Arkansas may delay its MED program. North Dakota too.

MED won a substantial victory in South Africa.

Cannabis private equity firm Privateer Holdings, which has raised $122M, has its eye on overseas markets.

The Financial Times does a deep dive into how the alcohol industry thinks about cannabis.

The New York Times visits a Washington grow that’s experimenting with energy efficient lights. Theworld’s largest marijuana factory could be built in Alberta. USAToday explores the $25 billion business opportunity in California.

LAWeekly asks if cannabis is a better business for Native Americans than casinos. The paper also says cannabis marketing is getting “ classier.”

The Texas Standard explains the huge proposed jump in CBD-oil business fees.

More industry trade groups are sprouting.

Due to safety concerns, Denver’s new social use rule will not include bars and other establishments with liquor licenses. Bar owners are not happy.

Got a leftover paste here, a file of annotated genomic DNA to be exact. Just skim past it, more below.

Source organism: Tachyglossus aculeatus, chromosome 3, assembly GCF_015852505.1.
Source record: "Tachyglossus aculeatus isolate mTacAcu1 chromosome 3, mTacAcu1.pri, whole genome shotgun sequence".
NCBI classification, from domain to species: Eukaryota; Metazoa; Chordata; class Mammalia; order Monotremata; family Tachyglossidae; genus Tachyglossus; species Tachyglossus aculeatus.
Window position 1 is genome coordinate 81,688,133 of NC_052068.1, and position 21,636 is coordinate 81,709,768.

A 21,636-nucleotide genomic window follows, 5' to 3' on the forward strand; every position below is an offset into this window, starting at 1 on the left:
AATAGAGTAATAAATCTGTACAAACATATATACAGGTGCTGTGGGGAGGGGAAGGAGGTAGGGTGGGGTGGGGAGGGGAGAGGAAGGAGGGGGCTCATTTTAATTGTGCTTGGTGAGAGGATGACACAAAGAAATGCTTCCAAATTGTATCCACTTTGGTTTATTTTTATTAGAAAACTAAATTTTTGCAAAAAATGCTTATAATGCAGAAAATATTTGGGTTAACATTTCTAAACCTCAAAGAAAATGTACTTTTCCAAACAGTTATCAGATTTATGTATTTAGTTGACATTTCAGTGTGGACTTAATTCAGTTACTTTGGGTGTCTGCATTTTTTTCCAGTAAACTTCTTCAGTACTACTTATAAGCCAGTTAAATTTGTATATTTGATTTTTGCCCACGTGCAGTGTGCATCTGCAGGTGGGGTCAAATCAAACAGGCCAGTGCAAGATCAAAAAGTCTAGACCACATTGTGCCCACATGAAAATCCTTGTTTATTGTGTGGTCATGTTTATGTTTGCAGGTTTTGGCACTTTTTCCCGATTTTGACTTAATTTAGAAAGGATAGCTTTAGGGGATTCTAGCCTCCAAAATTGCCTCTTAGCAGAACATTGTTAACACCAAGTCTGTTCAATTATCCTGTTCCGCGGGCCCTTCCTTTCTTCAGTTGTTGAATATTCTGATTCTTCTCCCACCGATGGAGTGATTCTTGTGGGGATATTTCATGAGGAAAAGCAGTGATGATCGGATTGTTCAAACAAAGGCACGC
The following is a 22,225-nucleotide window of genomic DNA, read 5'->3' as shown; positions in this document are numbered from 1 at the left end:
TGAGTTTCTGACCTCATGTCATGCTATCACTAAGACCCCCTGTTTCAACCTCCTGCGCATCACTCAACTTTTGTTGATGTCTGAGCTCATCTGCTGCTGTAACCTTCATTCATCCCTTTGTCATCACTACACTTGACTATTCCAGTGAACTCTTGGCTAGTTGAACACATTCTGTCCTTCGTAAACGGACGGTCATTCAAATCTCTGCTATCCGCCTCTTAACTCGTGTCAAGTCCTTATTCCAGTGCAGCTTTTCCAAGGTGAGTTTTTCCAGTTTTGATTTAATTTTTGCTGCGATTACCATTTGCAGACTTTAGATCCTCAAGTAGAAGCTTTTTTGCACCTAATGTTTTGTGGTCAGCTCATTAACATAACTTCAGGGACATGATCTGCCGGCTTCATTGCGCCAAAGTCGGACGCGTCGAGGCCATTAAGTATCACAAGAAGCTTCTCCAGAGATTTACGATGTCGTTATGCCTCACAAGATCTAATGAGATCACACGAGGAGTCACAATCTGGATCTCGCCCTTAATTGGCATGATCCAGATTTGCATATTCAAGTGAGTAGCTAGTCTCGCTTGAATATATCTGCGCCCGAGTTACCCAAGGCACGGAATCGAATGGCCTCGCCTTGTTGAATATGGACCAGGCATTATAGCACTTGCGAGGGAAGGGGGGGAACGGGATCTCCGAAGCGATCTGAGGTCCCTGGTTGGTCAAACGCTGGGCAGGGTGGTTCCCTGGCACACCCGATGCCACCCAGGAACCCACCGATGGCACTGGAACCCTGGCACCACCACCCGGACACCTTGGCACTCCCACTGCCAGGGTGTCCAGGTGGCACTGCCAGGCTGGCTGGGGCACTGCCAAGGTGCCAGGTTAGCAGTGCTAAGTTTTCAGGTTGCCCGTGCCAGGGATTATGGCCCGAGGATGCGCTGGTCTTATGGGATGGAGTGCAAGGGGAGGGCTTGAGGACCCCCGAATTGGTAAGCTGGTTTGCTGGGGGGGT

The NYTImes asks whether insurers will pay for patients’ MED.

New York broadened its MED law. Utah is studying its very-limited MED program.

The Onion weighs in on the possibility that weed weakens heart muscles.

The Bureau of Alcohol, Tobacco and Firearms has strengthened language confirming that marijuana users can’t buy guns.

The Inlander tells the story of Isaiah Wall, a teenaged police informant who ended up dead.

The Global Commission on Drug Policy, which includes former U.N. Secretary General Kofi Annan, recommended that all drugs should be decriminalized.

Cannabis should be legalized, according to an new report from the Adam Smith Institute, a U.K. think tank. It has the equivalent of bipartisan support.

In Scotland, a court accepted a man’s explanation that his £25,000 in plants are for personal consumption.

Air travelers out of Fairbanks, Alaska can keep their weed, the TSA confirmed.

A barely-clothed model was hired to serve as a charcuterie platter during an industry party in Las Vegas. A photograph of her covered in what looks like salami, prosciutto and other cold cuts sparked some outrage. (Robert Weakley, CEO of Altai Brands, took responsibility and apologized.)